That brings me to the problem area though: the secondary. The Titans starting secondary on Sunday will feature exactly zero players who started Week 1 last year which is probably a good thing. Last year's group was among the worst in the NFL. Former cornerback Perrish Cox was the worst of the bunch becoming the rare starter on a playoff contender to get outright cut midseason last year. The others were all allowed to walk in free agency or released early in the offseason.

The starters this year will feature two free agent additions in Johnathan Cyprien at strong safety and Logan Ryan at one of the corner spots. 2nd year safety Kevin Byard will start at free safety and is a guy that both the team and Titans fans are really high on. Byard could turn in to a star in the next year or two.

The last starting spot will probably go to 1st round rookie Adoree Jackson (they haven't announced who will start and won't until Sunday from the sounds of it). He was battling 2nd year corner LeShaun Sims for that spot -- and Sims probably had the edge -- but he will be out with a groin injury for Week 1 so we will get to see what the rookie can do. Jackson is an exciting player, but he's also very raw and it shows. Whoever starts at this corner spot will be the weak link on the defense most likely.

I would say most Titans fans are cautiously optimistic that the secondary will be better this year. It is certainly more talented, but when you have that many new parts it seems more likely that we see a bigger difference later in the year once they've had some time to gel. We are bracing for an Amari Cooper career day here.

4. With these two teams playing for the third straight season, how do you expect the Titans to perform differently than in the past couple seasons? Who do they have now they didn't have in this meeting last season?

I mentioned the complete overhaul in the secondary above, but the biggest difference from last season for the Titans will be the quality of their pass catchers. Last year in Week 3 the Titans had Tajae Sharpe, Rishard Matthews, and Andre Johnson as their top 3 receivers and Jace Amaro as their top pass catching tight end since Delanie Walker was injured for that game. Two of those guys are currently out of the NFL (Amaro and Johnson) and one is on IR (Sharpe). Matthews hit another gear in the 2nd half of 2016. His numbers from Week 9 through Week 17 put him on a 1,200 yard pace and he will enter 2017 as one of the starters.

The rest of the receivers are new. 5th overall pick Corey Davis missed all of preseason with a hamstring injury, but is now healthy and will play what the Titans are calling a "limited role" on Sunday. He has put on a show in practices so everyone here is excited to see what he can do. He has the potential to be the guy that takes this offense to the next level. The Titans also brought in Eric Decker after he was released by the Jets before training camp. He's healthy now as well and I would expect to see a lot of him on Sunday. He will likely operate as a jumbo slot receiver most plays.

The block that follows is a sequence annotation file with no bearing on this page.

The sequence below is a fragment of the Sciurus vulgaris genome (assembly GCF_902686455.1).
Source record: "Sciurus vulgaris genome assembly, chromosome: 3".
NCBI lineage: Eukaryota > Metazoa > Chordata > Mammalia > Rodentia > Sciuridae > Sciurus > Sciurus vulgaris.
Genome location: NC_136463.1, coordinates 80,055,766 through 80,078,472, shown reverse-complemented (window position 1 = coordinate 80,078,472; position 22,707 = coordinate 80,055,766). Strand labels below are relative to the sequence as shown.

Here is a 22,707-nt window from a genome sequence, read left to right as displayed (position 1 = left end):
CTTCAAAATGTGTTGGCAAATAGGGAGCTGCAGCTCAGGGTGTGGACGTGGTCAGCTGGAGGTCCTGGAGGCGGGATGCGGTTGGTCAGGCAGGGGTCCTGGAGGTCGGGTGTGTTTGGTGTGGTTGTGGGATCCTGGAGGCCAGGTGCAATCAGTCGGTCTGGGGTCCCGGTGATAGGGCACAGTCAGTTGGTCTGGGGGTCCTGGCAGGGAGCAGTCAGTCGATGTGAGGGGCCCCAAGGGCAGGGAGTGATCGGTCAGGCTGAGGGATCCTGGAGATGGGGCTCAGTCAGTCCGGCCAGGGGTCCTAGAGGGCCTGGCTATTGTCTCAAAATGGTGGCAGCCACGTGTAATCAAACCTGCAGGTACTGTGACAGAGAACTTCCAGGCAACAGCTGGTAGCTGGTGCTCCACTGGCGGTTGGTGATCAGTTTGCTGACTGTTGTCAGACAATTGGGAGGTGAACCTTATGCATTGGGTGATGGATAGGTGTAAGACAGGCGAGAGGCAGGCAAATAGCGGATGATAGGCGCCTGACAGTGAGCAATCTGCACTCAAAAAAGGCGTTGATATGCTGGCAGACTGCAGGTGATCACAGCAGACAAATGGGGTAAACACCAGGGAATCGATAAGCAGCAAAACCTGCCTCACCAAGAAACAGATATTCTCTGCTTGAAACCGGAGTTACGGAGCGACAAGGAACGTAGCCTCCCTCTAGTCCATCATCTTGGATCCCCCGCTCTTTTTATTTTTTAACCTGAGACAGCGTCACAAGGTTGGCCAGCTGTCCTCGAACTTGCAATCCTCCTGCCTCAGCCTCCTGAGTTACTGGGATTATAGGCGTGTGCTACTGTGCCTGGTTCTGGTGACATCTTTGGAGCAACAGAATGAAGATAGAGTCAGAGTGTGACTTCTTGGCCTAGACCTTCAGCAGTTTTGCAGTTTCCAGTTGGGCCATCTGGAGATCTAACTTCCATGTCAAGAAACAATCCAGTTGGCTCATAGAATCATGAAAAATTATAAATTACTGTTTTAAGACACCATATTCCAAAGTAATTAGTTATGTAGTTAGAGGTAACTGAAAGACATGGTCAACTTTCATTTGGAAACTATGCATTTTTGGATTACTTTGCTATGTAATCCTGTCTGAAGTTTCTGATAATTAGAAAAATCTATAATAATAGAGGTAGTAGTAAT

Last, but certainly not least, is Delanie Walker. He is a major difference maker for this offense and the Titans sorely missed him in last year's game. Despite all the additions, he's still our go-to-guy in the passing game.

5. Where might the Titans see some contributions that might surprise us?

On offense the biggest surprise will probably be rookie wide receiver Taywan Taylor -- although fellow 3rd rounder tight end Jonnu Smith has a shot as well. . He was a 3rd round pick that the Titans traded up to get. Most outside of Nashville don't know his name yet, but they will soon.

Taylor has drawn rave reviews in camp as well and was the team's leading receiver in preseason. The Titans are going to use him in a lot of the more "exotic" parts of the Exotic Smashmouth offense. During preseason Taylor lined up as an outside receiver, slot receiver, and in the backfield as a running back. He's going to get some touches on Sunday and he has the speed and run after catch ability to turn some short plays on to long ones.

On defense I could go a few different ways. Rookie linebacker Jayon Brown or rookie corner Adoree Jackson would be good options, but I'm going to go with the safety Kevin Byard. As I mentioned above, he is on a track towards becoming a real star in this league. He can come down in the box and defend the run. He can cover tight ends and wide receivers man to man (he could probably be the Titans 2nd best corner today if he wanted to). In college he was a ballhawking free safety who finished his career 4th on the all time NCAA interceptions leaderboard with 19. The Titans are expecting to see more of that this year. They'll need him to come up with big plays to win tough games like this in 2017.

To see my answers to his questions, click here.